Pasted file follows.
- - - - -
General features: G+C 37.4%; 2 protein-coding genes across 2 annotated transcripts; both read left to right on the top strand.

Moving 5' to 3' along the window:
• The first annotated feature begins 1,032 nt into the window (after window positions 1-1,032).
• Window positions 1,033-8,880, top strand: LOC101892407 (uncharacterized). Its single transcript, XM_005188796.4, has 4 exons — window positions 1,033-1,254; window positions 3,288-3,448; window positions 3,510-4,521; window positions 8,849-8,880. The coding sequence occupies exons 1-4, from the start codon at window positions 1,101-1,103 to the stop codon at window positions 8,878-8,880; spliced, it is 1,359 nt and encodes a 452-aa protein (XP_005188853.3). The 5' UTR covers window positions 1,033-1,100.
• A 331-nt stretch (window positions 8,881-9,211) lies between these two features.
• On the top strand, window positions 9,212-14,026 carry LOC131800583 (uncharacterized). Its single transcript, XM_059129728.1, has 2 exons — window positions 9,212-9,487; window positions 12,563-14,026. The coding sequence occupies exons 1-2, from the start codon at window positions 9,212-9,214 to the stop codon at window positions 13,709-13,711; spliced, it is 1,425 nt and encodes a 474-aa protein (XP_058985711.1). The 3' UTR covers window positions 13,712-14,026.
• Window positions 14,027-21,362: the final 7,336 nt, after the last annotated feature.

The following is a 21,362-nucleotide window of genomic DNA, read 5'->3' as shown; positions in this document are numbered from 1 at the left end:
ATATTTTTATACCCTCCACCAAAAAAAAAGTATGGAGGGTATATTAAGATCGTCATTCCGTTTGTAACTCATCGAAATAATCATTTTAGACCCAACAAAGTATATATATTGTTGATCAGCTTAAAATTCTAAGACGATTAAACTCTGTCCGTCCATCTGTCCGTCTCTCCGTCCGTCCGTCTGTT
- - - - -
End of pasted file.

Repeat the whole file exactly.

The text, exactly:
General features: G+C 37.4%; 2 protein-coding genes across 2 annotated transcripts; both read left to right on the top strand.

Moving 5' to 3' along the window:
• The first annotated feature begins 1,032 nt into the window (after window positions 1-1,032).
• Window positions 1,033-8,880, top strand: LOC101892407 (uncharacterized). Its single transcript, XM_005188796.4, has 4 exons — window positions 1,033-1,254; window positions 3,288-3,448; window positions 3,510-4,521; window positions 8,849-8,880. The coding sequence occupies exons 1-4, from the start codon at window positions 1,101-1,103 to the stop codon at window positions 8,878-8,880; spliced, it is 1,359 nt and encodes a 452-aa protein (XP_005188853.3). The 5' UTR covers window positions 1,033-1,100.
• A 331-nt stretch (window positions 8,881-9,211) lies between these two features.
• On the top strand, window positions 9,212-14,026 carry LOC131800583 (uncharacterized). Its single transcript, XM_059129728.1, has 2 exons — window positions 9,212-9,487; window positions 12,563-14,026. The coding sequence occupies exons 1-2, from the start codon at window positions 9,212-9,214 to the stop codon at window positions 13,709-13,711; spliced, it is 1,425 nt and encodes a 474-aa protein (XP_058985711.1). The 3' UTR covers window positions 13,712-14,026.
• Window positions 14,027-21,362: the final 7,336 nt, after the last annotated feature.

The following is a 21,362-nucleotide window of genomic DNA, read 5'->3' as shown; positions in this document are numbered from 1 at the left end:
ATATTTTTATACCCTCCACCAAAAAAAAAGTATGGAGGGTATATTAAGATCGTCATTCCGTTTGTAACTCATCGAAATAATCATTTTAGACCCAACAAAGTATATATATTGTTGATCAGCTTAAAATTCTAAGACGATTAAACTCTGTCCGTCCATCTGTCCGTCTCTCCGTCCGTCCGTCTGTT